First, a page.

On Lake City Way lives a haven for beer and Russian snacks, served at a great price by friendly staff.

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Walk up Lake City Way toward 125th Street and you’ll pass a Halal market, a dive bar and an aquarium store on your way to Korochka Tavern. There, you’ll find a charming, chic and comfortable bar with great beer and a homey menu of Russian snacks, made in the tiny kitchen on-site.

Intricately decorated gold-and-black wallpaper covers the bar’s side wall while a soft bear skin is draped over wood paneling on the other. An old-school Tetris machine gives a playhouse feel, but beautifully crafted raw-edged wood tables, benches and the bar top are refined and lovely.

Owners Lisa Malinovskaya and Karena Anderton set up shop in January on the eclectic street. The duo previously owned Monkey Grind Coffee Shop in Greenwood but sold it to a friend and moved north in search of lower rents and a more diverse crowd.

Korochka Tavern

Russian

12348 Lake City Way N.E., (Lake City) Seattle; open 4 p.m.-midnight Tuesday-Saturday; 206-420-3142 or on Facebook

The menu: Hungry patrons have a choice of noshing on Russian snacks or diving into loaded baked potatoes, which are easily whipped up to order by the bartender. Pickle options ($2-$9.50) shine: house-brined pickled cucumbers, plump and juicy beets, crunchy cabbage and a scrumptious pickled and shredded carrot salad.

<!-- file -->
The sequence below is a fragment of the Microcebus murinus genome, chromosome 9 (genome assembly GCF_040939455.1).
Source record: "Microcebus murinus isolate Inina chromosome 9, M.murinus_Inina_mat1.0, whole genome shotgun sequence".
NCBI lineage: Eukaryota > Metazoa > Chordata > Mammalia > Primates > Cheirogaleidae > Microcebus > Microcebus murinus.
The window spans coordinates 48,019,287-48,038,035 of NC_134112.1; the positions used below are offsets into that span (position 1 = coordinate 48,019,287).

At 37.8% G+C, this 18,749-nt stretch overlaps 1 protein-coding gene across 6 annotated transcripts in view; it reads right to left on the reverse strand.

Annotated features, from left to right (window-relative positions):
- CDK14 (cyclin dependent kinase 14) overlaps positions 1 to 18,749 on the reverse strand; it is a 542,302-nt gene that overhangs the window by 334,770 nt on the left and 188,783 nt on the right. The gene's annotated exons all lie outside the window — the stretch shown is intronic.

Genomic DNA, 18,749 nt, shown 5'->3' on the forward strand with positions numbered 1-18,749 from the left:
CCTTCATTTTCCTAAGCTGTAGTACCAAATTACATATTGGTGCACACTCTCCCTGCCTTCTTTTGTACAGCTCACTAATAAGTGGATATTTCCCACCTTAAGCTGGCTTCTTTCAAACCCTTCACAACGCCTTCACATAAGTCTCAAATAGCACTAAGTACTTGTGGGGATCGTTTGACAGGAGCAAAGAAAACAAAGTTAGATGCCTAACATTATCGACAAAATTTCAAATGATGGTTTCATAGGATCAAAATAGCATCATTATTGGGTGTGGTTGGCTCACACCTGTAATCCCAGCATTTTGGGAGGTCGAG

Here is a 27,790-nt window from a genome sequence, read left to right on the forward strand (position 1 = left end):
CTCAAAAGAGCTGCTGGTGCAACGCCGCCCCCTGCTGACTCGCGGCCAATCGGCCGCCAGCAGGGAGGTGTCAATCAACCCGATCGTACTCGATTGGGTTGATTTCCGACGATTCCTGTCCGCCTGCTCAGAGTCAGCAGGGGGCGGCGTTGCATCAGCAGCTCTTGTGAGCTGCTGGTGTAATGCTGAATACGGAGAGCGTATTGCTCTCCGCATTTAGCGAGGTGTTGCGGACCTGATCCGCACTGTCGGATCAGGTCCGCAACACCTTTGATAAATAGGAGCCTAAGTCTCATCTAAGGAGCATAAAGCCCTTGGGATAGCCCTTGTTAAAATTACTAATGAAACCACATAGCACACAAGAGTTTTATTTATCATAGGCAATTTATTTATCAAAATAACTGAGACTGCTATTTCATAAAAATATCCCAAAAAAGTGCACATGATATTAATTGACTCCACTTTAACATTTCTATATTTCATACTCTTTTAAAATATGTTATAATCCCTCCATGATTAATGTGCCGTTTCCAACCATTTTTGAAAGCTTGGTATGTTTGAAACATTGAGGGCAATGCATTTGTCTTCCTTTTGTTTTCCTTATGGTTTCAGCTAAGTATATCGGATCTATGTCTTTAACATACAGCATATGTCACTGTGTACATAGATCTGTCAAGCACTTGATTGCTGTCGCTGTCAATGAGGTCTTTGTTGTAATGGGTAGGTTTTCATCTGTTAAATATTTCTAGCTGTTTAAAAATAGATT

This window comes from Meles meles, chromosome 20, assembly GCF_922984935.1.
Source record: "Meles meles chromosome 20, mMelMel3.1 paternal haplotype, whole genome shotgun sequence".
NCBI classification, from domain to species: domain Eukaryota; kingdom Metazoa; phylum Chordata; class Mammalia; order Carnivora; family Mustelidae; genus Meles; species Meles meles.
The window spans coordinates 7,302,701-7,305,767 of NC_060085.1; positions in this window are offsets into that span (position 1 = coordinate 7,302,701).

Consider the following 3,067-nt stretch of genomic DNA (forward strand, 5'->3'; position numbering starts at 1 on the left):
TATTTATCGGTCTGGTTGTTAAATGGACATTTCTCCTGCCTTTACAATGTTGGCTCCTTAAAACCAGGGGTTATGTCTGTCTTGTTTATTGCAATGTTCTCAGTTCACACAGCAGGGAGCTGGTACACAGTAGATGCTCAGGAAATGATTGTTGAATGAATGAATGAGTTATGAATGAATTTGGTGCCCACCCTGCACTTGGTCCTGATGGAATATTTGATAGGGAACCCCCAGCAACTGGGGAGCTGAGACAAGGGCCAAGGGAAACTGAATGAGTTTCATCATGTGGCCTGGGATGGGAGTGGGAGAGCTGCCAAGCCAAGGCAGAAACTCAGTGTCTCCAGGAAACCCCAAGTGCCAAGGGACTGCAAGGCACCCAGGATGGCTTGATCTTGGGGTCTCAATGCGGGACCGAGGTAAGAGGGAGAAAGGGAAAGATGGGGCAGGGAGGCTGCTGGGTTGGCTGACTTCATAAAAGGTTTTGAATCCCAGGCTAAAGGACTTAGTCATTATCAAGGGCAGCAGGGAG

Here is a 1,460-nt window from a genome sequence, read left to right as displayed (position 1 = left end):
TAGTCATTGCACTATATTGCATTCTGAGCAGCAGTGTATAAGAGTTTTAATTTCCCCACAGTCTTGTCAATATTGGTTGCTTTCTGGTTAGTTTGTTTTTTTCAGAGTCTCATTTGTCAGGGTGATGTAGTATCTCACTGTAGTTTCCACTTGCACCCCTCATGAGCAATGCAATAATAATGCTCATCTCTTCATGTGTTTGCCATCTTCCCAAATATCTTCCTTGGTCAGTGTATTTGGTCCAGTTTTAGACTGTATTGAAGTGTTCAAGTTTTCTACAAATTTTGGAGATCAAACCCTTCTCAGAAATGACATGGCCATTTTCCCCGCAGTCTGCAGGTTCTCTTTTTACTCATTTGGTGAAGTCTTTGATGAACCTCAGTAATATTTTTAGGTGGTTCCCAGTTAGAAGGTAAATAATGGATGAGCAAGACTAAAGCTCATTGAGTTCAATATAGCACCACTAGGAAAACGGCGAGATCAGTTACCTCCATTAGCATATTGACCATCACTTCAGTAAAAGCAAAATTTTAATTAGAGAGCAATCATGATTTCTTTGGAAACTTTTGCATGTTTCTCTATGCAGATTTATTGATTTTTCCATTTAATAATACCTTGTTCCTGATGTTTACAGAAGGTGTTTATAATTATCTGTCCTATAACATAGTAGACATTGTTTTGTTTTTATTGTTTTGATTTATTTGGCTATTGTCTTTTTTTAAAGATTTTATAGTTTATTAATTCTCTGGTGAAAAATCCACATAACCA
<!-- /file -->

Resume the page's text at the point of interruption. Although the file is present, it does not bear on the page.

Pelmeni ($8), stuffed with beef and pork, are served with sour cream and vinegar and are easily shareable. Piroshki (one for $3, or $2 on Tuesdays) offerings rotate, with options like ground pork, and beef and cheddar.

Wash it all down with a rotating draft selection (mostly $6), with a mix of well-known local names like Pike Brewing and Holy Mountain cozied up next to Uinta, Paradise Creek and other rare finds. Russian Baltika beer is also available.

Don’t miss: The pickle plate ($9.50) includes each of their lovely pickled picks plus slices of dark rye from a nearby bakery and a small mound of goat-cheese butter. Pelmeni are plump and juicy and made daily; try them with hot pepper sauce, served in a squeeze bottle alongside the silver dumpling caldron.

Sharing is caring when it comes to the potatoes (a steal at $6) which are topped generously. The Julienne is smothered with a creamy mushroom cheddar sauce that is both so rich and so addictive. Purists will prefer the Classic, with crisp bacon, cheddar, sour cream, butter and green onions.

Take it or leave it: The piroshki vary, with one day’s crisp on the outside and soft on the inside with flavorful filling, and another day’s less pleasing.

Prices: An early evening fill-up was inexpensive and delightful, served with great cheer from friendly staff. The pickle plate ($9.50), Julienne potato ($6), pelmeni ($8) and a piroshki ($2, as it was a Tuesday) were washed down with a Portland Cider Company cider ($5 during happy hour) and a Holy Mountain Wit ($5 at HH), for a total of $35.50 before tax and tip.